Nominet, the company in charge of the .uk registry, is facing a grassroots rebellion over proposed changes to company rules that will see it enter a more commercial phase.
Last week, Nominet announced an extraordinary general meeting on March 16, where members would be invited to vote in favour of changes to its Articles of Association.
Those changes will see the board expanded to nine members and given far greater power. The aim, company chairman Bob Gilbert stated in a letter, is to make the company more flexible and capable of dealing with rapid changes in the internet market.
That aim has been warmly greeted by most Nominet members, however a review of the exact changes has caused widespread concern that the not-for-profit company has gone too far and will end up competing with its own members.
Most vocal in opposition has been Hazel Pegg, member of Nominet's Public Advisory Board (PAB), who has set up her own website - NotNominet.org.uk - in order to outline the actual changes and the reason for her opposition.
"This is a deliberate move by the board to move influence away from the membership," Pegg told us. "And to some extent I agree with that, we do need to remove some of the restrictions. But this is a step too far - it is opening up all sorts of doors. I don't like it at all."
Over half of the eight elected PAB members are also known to be against the changes. Many of the remainder privately possess reservations about some of the changes.
The opposition is worrying Gilbert and Nominet chief executive Lesley Cowley, who need 90 percent of votes cast at the March meeting for the changes to go ahead.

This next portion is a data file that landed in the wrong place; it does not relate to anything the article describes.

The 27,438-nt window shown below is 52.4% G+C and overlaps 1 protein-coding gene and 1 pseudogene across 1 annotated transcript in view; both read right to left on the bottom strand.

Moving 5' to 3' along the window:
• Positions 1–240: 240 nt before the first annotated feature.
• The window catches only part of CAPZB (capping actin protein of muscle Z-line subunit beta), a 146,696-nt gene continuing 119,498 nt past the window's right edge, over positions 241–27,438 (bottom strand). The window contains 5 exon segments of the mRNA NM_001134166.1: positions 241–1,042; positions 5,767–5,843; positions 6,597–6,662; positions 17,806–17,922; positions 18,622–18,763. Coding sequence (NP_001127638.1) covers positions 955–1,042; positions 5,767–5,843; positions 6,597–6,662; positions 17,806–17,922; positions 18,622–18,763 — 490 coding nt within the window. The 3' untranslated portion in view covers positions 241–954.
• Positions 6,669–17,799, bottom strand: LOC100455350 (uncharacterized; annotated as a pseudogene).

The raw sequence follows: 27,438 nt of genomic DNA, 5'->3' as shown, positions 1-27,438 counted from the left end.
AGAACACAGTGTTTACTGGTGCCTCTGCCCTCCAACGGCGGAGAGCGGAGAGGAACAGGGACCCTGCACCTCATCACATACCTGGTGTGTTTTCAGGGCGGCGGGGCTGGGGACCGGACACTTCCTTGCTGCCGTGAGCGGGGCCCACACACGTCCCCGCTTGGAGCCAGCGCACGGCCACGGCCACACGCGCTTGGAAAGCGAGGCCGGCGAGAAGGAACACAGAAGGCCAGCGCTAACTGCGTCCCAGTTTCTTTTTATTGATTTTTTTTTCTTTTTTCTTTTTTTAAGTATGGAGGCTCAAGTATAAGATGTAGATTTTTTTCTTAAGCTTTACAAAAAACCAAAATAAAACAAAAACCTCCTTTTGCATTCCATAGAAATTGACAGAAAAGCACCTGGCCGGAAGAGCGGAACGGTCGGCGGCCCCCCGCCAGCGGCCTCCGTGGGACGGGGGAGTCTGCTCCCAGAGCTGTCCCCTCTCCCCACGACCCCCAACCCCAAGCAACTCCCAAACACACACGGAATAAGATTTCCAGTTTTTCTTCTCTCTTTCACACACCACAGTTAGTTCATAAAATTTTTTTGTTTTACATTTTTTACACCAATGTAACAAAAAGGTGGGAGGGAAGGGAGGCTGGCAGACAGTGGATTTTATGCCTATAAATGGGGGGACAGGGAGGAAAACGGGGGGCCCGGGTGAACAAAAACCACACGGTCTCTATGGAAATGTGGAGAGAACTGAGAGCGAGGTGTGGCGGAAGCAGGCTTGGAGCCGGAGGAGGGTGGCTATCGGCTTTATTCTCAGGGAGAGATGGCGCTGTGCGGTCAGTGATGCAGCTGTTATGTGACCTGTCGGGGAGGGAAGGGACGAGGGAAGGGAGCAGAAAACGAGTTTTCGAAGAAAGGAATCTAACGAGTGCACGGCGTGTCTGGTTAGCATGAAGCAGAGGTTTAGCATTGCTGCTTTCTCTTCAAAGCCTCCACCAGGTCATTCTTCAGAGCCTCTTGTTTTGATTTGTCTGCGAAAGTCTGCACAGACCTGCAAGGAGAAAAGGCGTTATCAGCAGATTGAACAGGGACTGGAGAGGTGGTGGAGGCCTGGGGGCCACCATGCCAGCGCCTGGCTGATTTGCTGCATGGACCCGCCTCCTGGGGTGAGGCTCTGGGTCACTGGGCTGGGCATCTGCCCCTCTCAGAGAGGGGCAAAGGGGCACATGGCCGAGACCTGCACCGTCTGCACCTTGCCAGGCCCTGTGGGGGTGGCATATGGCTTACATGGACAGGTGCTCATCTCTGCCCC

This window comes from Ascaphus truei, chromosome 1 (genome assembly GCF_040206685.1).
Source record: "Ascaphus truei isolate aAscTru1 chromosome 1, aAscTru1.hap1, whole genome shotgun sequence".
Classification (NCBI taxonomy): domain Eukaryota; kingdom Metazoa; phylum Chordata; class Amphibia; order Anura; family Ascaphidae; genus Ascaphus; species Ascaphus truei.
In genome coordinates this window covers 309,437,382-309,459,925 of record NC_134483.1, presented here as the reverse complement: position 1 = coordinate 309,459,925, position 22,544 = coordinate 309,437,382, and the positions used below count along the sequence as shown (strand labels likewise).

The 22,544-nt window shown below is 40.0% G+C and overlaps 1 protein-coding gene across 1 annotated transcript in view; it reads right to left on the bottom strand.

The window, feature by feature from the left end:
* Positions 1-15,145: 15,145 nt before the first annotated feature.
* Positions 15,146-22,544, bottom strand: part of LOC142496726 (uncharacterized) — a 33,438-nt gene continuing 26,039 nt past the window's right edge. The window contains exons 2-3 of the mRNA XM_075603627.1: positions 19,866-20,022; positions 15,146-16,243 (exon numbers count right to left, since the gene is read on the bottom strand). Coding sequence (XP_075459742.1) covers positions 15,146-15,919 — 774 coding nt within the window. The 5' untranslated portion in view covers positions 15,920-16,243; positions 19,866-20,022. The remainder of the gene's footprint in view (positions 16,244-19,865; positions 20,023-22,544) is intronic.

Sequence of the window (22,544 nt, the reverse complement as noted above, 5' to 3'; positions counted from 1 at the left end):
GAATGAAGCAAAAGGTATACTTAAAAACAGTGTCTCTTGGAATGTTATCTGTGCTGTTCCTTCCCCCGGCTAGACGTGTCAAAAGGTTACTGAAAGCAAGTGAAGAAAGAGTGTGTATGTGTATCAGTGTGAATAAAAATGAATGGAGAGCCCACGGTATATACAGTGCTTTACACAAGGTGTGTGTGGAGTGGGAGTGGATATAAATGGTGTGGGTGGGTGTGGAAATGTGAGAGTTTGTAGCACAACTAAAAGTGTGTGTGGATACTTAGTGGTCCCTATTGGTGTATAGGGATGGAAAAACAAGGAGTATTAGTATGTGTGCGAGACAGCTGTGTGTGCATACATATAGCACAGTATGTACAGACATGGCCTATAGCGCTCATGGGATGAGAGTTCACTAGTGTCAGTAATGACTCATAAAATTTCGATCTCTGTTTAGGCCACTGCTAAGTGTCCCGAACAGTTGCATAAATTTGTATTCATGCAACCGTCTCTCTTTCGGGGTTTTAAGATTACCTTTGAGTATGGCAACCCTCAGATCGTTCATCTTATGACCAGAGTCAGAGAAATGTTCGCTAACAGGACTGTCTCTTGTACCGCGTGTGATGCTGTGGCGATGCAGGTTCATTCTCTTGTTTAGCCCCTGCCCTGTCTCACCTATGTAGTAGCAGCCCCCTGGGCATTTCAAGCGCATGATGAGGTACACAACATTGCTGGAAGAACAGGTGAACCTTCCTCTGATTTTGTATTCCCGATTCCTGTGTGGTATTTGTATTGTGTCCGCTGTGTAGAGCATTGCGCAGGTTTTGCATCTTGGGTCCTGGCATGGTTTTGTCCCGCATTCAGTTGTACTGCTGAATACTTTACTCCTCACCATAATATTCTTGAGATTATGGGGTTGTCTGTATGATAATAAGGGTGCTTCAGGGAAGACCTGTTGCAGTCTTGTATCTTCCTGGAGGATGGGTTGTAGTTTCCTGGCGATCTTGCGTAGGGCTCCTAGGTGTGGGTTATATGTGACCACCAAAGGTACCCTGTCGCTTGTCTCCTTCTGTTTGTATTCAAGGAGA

Nominet has an unusual history - it was set up to act as a benign not-for-profit company that would be as a quasi-governmental body and serve only its members. The idea was that administration of the .uk registry would be kept safe from commercial pressures and so act in the best faith for the community as a whole.
As a result, the company's rules were designed to make members, made up of companies that sell .uk domains, the most powerful force. No changes in price, membership, or business could be made without 90 percent of members behind them.
However, the enormous changes in the internet - the most significant being the rapid rise of search engines - plus the huge expansion in Nominet members has meant the original rules are making it extremely difficult for Nominet to function. A simple price rise can take anything up to six months for the company to approve.
A review of the company's governance structure was set in motion by Nominet founder Willie Black, but this was scrapped when he resigned in September 2004 and the new chairman embarked on a new process following his appointment in May 2005.
Bob Gilbert is an experienced businessman and lawyer and was brought in with a clear remit to use Nominet's good name and experience to expand commercially into other parts of the internet market.
The concern is that Gilbert does not understand Nominet's unique history and that the changes suggested will end up turning the organisation against its own members. Included in the changes is room to charge members differently, to pay dividends, and to pay bonuses to board members.
While the company says its intention is to remain not-for-profit, the main fear is that the changes are no more than the first in a two-step process to Nominet becoming an entirely commercial enterprise, with one eye on going public.
Nominet's claims that it needs to make the changes in order to bid for contracts outside the .uk domain registry are also in question, as the company needs only to create subsidiary companies for particular contracts - something it already did in 2001 when it created three Nominet companies in order to bid for the .eu, .org and Enum registries. ®